“Te Whare”… Maori for “the home”.
We all grew up on a mixed farm in Central NSW, Australia, not too far from a little town called Bethungra. By mixed, I mean: sheep, cattle and crops and plenty of unwelcome rabbits. Blessed to have a father who didn’t let gender get in the way of job delegating! Dad taught me very valuable lessons, none of which included milking a cow. Mum insisted I refuse to learn. I’m pleased about that. She was a good egg. I was also never asked to kill an animal – though I did kill a couple of snakes from the safety of a vehicle in my time.
Dad shot a snake at the back door once, narrowly missing me as I stepped across the garden armed with a shovel. The shotgun blast nearly gave me a heart attack (or was it the snake?). The storage fridge at the back door was smattered with shot gun pellets, holes in the flyscreen door just beside it and half a snake on the foot path! The dangerous end had managed to slither under the house. I put myself to bed for a couple of hours to get over the shock of not shitting myself! We saved what was left of the snake for my boyfriend at the time, so he could take it home and put it in the freezer – apparently it tastes like chicken. To this day, even in China, I’ve not eaten snake! Rog had no fear when it came to snakes. I’m more like my brother-in-law, Jeff. Reckon I’m more likely to die from heart failure at seeing a snake than being bitten by one.
The Holden HR and my first drive….
Dad patiently taught me to operate all the machinery on the property, the old Dodge ute, which I learnt to drive in, and the tractors and truck. I got my truck drivers license when I turned 16 and became a wheat carter during harvest, which was always at the beginning of our summer school holidays, and a hay carter while the sun shone, along with my older sister, Anne. We made a good team – both on the farm and in later years, the social circuit! My first memory behind the wheel was when I was about 4 though. I was entrusted with the family car. A pale blue Holden HR station wagon, license plate DPF-910 – why oh why can’t I remember important stuff?!! Dad planted my feet firmly on the drivers seat and my hands firmly on the wheel, put the car in gear and told me to head for the shed! Running beside me momentarily to tell me to switch it off, when I got close to the shed – I had a death grip on the wheel and then on the key! How close is close, in a 4 year olds head? The car came to a coughing, jumping, noisy stop when I turned it off some distance away. It’s still a vivid memory – which isn’t bad given my age. Come to think of it, then or now! Saved Dad a long walk to retrieve the second vehicle, I think the tractor.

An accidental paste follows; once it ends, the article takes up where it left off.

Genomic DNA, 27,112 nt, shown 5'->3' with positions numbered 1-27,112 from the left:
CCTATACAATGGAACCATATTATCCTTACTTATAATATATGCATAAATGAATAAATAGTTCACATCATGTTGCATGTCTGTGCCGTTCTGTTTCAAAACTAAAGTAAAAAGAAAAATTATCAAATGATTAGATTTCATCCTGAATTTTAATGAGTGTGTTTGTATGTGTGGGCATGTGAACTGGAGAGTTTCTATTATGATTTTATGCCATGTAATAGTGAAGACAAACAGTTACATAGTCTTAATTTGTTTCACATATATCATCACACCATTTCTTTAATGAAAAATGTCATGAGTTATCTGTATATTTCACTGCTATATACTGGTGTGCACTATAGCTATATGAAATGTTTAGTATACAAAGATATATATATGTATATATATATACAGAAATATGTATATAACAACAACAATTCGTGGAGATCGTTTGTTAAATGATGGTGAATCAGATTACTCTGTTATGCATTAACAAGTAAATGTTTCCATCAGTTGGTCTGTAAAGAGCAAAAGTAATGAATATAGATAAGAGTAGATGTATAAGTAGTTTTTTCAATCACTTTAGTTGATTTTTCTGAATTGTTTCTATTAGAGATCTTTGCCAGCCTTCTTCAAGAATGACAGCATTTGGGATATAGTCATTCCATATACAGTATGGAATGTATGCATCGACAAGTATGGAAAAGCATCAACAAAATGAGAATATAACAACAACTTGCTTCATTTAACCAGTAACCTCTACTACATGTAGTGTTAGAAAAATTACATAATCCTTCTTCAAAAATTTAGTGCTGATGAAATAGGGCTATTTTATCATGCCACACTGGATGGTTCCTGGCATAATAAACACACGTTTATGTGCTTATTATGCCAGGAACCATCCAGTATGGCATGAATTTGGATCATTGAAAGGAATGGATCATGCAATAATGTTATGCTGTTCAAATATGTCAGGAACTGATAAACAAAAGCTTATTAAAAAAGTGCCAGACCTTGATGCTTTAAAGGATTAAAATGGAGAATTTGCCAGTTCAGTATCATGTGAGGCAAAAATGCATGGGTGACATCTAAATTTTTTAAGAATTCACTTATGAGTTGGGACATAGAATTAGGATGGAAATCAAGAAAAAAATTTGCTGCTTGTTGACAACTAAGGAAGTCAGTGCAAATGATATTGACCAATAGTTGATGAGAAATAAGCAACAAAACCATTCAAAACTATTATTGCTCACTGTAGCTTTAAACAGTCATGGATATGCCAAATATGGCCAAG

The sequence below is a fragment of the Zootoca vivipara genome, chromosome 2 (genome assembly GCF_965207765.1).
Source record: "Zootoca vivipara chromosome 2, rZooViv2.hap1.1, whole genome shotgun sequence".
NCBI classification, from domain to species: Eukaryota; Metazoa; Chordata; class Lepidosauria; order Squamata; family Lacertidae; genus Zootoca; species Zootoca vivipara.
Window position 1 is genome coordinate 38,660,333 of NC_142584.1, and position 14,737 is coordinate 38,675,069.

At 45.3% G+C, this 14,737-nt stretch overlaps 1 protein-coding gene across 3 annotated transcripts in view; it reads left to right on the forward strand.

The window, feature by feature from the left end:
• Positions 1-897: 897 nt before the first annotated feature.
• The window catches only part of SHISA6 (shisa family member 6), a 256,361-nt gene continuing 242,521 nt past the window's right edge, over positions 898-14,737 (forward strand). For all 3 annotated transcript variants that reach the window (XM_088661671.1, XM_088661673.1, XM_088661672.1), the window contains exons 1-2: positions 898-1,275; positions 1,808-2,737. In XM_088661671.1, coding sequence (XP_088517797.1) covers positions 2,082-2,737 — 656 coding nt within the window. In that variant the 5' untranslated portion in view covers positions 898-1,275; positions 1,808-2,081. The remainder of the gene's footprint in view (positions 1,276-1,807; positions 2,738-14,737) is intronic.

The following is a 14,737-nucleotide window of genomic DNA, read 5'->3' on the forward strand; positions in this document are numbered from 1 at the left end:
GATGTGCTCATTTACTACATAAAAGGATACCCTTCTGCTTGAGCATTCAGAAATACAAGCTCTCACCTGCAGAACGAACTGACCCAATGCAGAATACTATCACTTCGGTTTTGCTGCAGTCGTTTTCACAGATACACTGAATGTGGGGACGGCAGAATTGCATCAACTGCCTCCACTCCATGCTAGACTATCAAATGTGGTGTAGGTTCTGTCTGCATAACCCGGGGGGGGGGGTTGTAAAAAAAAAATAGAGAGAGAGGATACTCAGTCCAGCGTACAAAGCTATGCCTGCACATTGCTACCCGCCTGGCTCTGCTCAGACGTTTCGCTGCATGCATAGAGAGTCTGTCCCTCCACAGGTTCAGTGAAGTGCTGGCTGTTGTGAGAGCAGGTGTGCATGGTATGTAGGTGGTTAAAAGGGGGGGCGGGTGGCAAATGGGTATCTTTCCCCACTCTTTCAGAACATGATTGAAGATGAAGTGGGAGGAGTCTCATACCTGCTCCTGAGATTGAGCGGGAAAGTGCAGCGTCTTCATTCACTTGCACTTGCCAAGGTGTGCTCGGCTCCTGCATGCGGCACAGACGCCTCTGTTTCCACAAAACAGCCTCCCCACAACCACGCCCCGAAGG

In recollecting that thought I think its more than a little bit special that I was with him in the first place! Anne must have been at school and I guess Helen was home challenging my mother. She was good like that. Remember, she’s the one I wanted to kill. I must add here that we have made our peace and enjoy each others company – most of the time. We steer clear of subjects that we know we have a difference of opinion on – most of the time. Helen’s done it pretty tough over the years and I respect and admire her enormously for her strength – all of the time! Helen and I were known to have “fisty-cuffs” on the odd occasion and I remember Dad just letting us go at it once. We drew blood on each other and I think it was the last time we ever got physical. Good decision Dad!
Apparently I was the placid one… clearly the look on my face was the beginnings of “how do we get rid of this noise” and clearly the look on Helen’s is well, self explanatory! She didn’t want to be there either! Pity we don’t have early photos of our brothers – I think we must have broken the camera!